Whatwas the toughest time of your own career in Black Like Me?
It was 17 November 1993 when the BlackLike Me factory was torched. I watched the building burn down to nothing and Iknew that people were relying on me to rise up from those ashes. Their jobs andtheir livelihood depended upon it. I needed to draw deeply on my own well ofpersonal strength to bounce back. Thankfully, in the end, we were verysuccessful in doing so.
Whatare you most proud of having achieved?
The ability to retain my independence.I started Black Like Me because I didn’t want to work as a gardener or securityguard during Apartheid, which is what many young men my age were doing. I wouldhave preferred to retain my independence through higher education, butobviously that door was largely closed to me; so instead I started a business, sellingcosmetics from door to door. I remain self-reliant to this day.While I am able to work together with other people, I operate as an autonomoushuman being. I don’t rely on others for success and I don’t blame them for myfailings.
Whatimportant lesson do you have to share with young entrepreneurs?
Know your shortcomings and surroundyourself with the best brains. People sometimes ask me why I gave each of mypartners an equal share in the business – they are surprised that I gave awayso much equity. But there is no other way, in my opinion. Don’t take chances;if you want commitment from people, pay them for it. Make no mistake, I am acapitalist and I want to make money like everyone else, but my advice would benot to be greedy. You don’t have to own everything.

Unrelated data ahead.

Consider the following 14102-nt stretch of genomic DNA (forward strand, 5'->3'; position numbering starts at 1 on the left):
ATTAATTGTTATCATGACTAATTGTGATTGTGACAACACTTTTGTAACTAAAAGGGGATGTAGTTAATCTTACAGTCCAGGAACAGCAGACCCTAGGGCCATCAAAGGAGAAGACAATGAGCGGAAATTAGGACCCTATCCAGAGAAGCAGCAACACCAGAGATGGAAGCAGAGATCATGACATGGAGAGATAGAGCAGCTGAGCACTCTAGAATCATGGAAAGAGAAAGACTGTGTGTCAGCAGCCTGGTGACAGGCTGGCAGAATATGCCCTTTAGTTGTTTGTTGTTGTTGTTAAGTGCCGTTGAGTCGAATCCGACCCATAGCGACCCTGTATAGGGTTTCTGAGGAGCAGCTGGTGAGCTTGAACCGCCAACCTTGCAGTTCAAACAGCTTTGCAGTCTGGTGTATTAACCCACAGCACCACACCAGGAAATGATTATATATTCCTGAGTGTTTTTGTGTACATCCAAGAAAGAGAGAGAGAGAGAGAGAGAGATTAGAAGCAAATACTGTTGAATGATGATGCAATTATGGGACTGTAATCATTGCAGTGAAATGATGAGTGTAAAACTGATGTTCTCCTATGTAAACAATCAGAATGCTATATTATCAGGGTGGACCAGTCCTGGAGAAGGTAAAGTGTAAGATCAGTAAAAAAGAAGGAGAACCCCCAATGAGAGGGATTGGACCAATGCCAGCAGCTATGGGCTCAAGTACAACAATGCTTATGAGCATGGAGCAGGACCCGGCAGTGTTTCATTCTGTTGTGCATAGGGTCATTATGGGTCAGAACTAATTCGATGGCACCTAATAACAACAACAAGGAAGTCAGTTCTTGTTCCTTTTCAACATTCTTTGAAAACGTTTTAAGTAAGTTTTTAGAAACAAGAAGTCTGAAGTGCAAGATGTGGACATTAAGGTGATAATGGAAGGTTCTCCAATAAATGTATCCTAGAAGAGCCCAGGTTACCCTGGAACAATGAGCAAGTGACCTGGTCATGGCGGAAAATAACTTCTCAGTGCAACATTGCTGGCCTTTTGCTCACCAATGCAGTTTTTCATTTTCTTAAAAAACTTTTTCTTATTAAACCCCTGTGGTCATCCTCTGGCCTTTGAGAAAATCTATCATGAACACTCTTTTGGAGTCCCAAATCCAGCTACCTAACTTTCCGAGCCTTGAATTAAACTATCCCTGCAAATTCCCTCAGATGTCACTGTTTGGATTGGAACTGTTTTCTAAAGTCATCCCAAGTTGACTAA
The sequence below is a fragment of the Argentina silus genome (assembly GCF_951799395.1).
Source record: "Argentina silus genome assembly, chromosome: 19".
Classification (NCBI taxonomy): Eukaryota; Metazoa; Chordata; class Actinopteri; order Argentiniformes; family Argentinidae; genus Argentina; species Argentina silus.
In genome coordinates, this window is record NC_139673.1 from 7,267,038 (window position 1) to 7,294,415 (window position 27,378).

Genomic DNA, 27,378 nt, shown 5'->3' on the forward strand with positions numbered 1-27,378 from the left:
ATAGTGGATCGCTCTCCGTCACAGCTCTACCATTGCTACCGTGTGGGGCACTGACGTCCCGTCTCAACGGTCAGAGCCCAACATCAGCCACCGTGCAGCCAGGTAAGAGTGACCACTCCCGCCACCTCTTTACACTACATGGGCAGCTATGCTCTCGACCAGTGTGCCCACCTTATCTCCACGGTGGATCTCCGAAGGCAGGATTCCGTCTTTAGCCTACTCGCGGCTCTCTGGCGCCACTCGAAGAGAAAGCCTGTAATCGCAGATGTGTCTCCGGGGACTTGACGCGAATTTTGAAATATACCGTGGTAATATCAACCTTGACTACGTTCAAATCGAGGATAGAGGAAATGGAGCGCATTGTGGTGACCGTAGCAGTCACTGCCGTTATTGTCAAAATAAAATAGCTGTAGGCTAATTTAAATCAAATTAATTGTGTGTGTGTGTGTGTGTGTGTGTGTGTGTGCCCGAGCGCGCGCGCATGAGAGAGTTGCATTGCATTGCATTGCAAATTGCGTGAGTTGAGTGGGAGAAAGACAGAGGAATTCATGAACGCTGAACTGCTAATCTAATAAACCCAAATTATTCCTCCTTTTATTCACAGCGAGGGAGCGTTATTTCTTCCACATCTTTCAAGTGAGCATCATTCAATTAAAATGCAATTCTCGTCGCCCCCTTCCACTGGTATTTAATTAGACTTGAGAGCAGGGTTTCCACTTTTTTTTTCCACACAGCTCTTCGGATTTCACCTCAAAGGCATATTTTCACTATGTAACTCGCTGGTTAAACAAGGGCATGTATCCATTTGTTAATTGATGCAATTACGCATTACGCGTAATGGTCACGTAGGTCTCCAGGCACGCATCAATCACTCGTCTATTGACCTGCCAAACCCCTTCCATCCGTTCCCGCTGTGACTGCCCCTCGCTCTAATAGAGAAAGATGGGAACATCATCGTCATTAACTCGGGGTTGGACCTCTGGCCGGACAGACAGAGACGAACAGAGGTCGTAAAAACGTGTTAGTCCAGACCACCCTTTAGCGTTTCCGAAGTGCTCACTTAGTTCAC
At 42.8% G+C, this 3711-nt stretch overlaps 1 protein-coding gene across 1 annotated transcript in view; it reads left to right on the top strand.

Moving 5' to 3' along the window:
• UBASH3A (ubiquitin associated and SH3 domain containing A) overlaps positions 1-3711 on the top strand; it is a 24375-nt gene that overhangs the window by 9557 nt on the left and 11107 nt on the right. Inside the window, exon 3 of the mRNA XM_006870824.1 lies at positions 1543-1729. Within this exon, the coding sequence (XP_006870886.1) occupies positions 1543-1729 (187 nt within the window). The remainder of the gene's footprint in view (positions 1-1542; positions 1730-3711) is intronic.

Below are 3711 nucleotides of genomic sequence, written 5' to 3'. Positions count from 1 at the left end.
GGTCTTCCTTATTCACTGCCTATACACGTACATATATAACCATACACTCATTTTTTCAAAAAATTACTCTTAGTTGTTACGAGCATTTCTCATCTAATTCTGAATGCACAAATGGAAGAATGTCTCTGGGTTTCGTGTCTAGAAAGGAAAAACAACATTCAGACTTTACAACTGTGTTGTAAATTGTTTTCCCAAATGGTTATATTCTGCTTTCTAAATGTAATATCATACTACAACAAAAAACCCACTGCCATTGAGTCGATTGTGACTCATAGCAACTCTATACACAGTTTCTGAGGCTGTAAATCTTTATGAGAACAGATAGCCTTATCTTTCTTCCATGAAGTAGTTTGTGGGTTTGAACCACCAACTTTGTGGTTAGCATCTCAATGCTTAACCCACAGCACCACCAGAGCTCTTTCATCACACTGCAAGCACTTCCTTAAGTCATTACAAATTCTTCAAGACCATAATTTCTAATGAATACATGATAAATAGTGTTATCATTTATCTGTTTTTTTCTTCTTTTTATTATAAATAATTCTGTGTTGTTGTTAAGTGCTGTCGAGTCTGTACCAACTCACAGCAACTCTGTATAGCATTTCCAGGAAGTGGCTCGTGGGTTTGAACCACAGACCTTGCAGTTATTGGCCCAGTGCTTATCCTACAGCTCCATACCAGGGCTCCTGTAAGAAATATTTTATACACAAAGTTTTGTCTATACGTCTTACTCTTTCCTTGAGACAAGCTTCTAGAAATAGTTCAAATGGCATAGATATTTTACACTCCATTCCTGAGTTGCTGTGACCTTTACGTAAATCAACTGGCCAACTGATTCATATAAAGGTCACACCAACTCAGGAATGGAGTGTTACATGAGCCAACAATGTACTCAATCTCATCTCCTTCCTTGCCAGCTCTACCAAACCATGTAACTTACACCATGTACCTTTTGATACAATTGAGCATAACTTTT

Whatis the biggest challenge facing young entrepreneurs in our country today?
There are many challenges. Most peoplewill tell you the biggest one is lack of access to capital, but I don’t agree.In my own experience, the biggest contributing factor to success was havingstability in my life. Unfortunately, many of our communities, black communitiesin particular, lack social stability; I believe this is a great hindrance tosuccess for the young people living there. Apartheid might have been the causeof such destabilisation, but we need to move forward and overcome it if we wantpeople from these communities to be entrepreneurial leaders.
Doyou believe young South African entrepreneurs lack role models?
Perhaps, but we need to rise abovethat. If you don’t see a role model, become one yourself. If you want success,you have to make it happen. Get on with it and stop complaining that you haveno one to look up to. Take personal responsibility.